The Trump economy is sizzling, but the stock market is behaving like a recession is just around the corner. Equity prices have swooned then recovered many times, and whether the economy collapses depends mostly on Washington policymakers wrecking things.
Americans emerged from World War II with worn-out cars and appliances, and the rush to replace them sent the economy surging. Once consumers were satiated, the collapse in demand that followed precipitated a slowdown, and such boom-bust cycles repeated for several decades.
Beginning in the 1980s, an economy more based on services and technology became less vulnerable to such cyclical swings. And nascent artificial intelligence and logistics software helped businesses better anticipate demand to avoid overproduction and layoffs.
Until the financial crisis — which was precipitated by the disastrous decisions to repeal Glass-Steagall and ignore reckless mortgage lending and securities trading by banks, insurance companies and other, shadowy financial institutions — growth and unemployment became much less variable. Economists call these decades the Great Moderation.
Now with the financial crisis behind us, Federal Reserve Chairman Jerome Powell is optimistic the economy can continue expanding and unemployment in check, but both the Fed chairman and president are giving stock investors a bad case of nerves.
Trade with China and our allies needs fixing. Everything from global trade rules to international postal rates has been rigged to give America a whopping trade deficit. Despite being the most competitive economy on the planet, we are racking up foreign debt to finance our deficits like pre-crisis Greece.
The broad tariffs on Chinese imports may be essential to resetting our trading relationship, but the administration has them substantially wrong.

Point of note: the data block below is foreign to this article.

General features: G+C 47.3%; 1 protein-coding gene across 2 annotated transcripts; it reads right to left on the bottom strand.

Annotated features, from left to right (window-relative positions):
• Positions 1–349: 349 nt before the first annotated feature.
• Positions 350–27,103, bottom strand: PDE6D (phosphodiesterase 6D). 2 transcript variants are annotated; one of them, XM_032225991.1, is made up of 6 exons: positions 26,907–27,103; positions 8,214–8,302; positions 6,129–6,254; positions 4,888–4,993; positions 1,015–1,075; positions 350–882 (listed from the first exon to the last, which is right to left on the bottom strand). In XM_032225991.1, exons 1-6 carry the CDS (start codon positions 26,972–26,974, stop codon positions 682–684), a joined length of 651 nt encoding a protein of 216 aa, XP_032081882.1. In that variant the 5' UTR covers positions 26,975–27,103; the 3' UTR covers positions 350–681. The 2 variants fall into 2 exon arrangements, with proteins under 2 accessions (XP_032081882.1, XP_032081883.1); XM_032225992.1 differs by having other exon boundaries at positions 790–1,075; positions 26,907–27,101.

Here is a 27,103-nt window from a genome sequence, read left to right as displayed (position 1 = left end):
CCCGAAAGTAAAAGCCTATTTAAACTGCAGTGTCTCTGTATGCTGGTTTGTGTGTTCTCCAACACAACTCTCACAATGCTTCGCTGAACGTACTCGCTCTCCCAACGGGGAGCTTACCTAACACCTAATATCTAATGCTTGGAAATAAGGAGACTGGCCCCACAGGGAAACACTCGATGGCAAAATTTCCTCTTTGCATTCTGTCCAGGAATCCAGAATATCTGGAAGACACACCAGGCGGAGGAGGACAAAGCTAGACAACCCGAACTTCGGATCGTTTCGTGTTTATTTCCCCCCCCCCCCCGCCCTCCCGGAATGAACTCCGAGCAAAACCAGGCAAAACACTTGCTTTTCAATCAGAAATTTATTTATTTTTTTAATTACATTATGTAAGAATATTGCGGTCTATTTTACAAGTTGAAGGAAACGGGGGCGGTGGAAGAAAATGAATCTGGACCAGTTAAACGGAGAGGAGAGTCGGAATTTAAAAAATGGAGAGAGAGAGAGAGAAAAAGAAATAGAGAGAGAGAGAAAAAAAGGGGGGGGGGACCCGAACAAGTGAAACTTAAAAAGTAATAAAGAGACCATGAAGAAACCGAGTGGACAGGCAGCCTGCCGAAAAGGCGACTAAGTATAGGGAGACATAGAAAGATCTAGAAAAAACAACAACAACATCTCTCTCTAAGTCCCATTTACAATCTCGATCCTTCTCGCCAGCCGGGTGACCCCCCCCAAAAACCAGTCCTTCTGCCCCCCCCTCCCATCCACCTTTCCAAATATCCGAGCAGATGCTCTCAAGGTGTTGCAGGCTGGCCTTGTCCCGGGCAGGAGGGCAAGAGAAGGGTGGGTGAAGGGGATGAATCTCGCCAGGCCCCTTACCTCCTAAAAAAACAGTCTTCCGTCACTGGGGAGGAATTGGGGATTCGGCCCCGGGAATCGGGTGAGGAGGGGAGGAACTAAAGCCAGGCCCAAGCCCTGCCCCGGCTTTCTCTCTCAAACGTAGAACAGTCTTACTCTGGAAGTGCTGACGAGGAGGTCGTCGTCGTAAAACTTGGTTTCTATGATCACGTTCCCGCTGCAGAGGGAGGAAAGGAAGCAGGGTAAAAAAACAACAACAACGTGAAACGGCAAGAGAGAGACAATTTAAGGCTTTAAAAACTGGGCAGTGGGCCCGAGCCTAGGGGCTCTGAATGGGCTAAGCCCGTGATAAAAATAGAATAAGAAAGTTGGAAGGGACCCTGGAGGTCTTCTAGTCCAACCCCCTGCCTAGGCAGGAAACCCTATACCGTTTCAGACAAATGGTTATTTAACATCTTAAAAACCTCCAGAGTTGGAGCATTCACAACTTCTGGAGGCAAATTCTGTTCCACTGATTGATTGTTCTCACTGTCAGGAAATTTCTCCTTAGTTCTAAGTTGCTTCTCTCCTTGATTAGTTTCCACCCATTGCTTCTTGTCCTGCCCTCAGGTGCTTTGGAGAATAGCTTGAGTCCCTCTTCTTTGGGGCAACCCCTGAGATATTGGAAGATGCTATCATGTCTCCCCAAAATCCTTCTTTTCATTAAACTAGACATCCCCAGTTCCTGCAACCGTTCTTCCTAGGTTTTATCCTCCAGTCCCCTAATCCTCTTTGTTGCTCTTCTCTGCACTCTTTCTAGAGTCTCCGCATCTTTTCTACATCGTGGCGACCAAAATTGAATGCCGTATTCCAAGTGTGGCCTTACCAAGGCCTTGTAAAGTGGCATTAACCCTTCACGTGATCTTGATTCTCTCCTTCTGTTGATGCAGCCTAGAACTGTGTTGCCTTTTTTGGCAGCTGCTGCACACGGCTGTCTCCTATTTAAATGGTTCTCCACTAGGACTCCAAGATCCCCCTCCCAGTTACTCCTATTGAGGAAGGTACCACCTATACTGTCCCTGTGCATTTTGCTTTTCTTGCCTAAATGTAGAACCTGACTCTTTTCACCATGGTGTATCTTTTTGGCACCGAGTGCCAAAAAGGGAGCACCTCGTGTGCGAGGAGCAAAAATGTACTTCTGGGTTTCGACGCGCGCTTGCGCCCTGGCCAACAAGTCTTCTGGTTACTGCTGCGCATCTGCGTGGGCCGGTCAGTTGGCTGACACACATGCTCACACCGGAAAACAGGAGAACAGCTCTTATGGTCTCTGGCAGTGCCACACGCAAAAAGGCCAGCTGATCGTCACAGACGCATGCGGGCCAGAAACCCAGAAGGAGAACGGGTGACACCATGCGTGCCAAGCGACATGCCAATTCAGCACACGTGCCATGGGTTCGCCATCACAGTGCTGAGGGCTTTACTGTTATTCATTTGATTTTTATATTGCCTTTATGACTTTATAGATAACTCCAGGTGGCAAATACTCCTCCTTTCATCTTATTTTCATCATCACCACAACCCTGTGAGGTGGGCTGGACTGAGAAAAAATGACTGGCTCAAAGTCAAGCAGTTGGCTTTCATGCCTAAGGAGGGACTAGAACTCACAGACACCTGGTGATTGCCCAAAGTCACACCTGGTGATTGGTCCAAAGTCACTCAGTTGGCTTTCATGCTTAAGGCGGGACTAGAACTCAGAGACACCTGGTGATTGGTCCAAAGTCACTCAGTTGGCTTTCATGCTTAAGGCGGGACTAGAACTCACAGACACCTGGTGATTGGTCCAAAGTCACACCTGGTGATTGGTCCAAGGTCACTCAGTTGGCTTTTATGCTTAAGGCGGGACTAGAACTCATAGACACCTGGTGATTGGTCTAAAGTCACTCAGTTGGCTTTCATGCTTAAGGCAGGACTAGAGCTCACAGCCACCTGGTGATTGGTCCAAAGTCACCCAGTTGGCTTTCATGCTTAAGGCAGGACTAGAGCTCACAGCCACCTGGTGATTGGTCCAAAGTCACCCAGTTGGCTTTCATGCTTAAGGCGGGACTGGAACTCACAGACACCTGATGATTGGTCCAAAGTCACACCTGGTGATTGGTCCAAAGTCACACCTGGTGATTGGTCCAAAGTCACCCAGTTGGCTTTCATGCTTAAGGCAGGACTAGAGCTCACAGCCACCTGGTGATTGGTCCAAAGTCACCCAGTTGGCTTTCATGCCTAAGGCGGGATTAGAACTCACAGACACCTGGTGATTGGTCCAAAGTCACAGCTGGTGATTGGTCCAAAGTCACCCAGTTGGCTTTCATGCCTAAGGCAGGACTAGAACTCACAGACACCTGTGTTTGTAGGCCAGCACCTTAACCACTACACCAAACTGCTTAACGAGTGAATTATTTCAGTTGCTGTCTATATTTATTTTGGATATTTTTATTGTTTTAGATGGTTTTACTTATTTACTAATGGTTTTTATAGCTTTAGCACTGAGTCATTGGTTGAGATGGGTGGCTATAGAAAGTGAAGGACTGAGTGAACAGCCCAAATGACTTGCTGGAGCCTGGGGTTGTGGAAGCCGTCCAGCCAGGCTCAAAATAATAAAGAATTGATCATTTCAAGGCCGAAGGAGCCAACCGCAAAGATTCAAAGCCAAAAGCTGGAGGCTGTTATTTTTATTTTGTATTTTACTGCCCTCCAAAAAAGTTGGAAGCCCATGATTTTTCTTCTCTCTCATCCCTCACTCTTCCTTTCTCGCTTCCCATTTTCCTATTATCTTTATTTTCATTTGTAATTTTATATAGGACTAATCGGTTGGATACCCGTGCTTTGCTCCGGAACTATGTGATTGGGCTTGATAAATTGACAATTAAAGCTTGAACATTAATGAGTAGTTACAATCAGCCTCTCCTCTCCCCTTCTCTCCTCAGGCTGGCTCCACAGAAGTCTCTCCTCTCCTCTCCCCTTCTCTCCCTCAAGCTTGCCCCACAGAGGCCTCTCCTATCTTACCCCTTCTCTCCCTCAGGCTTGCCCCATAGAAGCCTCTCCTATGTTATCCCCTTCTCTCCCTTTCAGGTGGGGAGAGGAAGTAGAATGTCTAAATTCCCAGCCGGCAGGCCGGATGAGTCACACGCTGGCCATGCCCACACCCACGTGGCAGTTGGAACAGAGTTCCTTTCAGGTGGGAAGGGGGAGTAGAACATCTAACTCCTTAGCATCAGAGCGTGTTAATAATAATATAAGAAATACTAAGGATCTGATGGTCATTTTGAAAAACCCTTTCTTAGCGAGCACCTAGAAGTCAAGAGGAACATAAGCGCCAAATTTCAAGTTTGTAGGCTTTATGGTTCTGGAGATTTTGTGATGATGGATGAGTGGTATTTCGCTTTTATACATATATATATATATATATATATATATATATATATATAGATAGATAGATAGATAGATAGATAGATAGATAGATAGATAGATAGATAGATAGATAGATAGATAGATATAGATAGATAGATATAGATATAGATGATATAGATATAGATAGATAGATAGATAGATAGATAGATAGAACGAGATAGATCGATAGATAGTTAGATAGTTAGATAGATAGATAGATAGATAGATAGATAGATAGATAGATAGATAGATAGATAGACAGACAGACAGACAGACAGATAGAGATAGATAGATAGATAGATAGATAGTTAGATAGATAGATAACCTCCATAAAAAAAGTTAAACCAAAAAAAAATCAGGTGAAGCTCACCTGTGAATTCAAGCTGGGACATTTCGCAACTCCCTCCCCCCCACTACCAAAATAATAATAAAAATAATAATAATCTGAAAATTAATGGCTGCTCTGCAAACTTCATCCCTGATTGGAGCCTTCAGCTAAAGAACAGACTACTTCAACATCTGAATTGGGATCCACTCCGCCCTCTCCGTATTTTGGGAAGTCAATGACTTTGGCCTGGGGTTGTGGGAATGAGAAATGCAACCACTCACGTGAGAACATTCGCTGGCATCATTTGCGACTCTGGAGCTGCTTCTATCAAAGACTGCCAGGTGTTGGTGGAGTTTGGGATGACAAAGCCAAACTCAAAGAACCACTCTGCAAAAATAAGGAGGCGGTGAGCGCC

From bicycles to pleasure boats, the administration has levied tariffs on imported components but not on the final products. That is driving manufacturers to move production or source more outside the United States — and basic product design, software, logistics and a multitude of other supporting service activities will follow.
The Fed is correct to gradually move up interest rates, because permanently low interest rates overinflate land and other asset values. However, Fed policy statements indicate its target federal funds rate is about 3.4 percent by early 2020, and that’s well above what economists estimate is the neutral rate of interest that neither slows nor overheats the economy.
The boom for big tech appears over as Facebook, Apple, Amazon, Netflix and Google are nearing market saturation and all face tough regulatory challenges. But where technology takes away, it also gives.
Artificial intelligence and robotics are spreading through the economy. Businesses are investing heavily in these and worker training, and investors need to seek out the next round of stars. Some will be among old line, dull companies like Walmart, which is learning to use the web to compete effectively with Amazon. But mostly it’s companies that are developing technologies like drones and driverless vehicles and those that build robots and write software that multiply the productivity of ordinary workers.
The rotation out of big tech and the difficulty of finding these new stars — especially, when startups are staying private longer — makes stocks more volatile and equity investing more difficult. In the fullness of time, markets work these things out.
For now, the two most critical events are the December meeting of the Fed policymaking committee, when it is set to raise federal funds rate to nearly 2.5 percent and give new guidance about how much further it intends to push that rate next year, and Mr. Trump’s decision to further raise tariffs on Chinese imports if no new progress is achieved at the Dec. 1 conclusion of the G20 Summit. Watch closely for whether he broadens tariffs to include more final goods that are disadvantaged by duties on their imported components.
A crisis in the Middle East is always possible, but for now oil prices don’t appear headed for $100 a barrel and whatever else can happen is beyond even the much storied forecasting abilities of economists.
Peter Morici is an economist and business professor at the University of Maryland, and a national columnist.